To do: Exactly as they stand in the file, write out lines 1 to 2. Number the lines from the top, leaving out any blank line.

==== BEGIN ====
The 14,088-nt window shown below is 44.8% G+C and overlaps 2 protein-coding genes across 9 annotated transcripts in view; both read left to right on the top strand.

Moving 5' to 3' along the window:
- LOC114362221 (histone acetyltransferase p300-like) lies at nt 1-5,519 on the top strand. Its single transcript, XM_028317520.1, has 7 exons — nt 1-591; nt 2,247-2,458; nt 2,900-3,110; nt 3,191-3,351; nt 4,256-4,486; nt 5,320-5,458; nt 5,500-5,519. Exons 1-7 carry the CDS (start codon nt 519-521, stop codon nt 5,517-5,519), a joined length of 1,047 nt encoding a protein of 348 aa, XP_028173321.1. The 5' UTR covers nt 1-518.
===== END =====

The 14,088-nt window shown below is 44.8% G+C and overlaps 2 protein-coding genes across 9 annotated transcripts in view; both read left to right on the top strand.

Moving 5' to 3' along the window: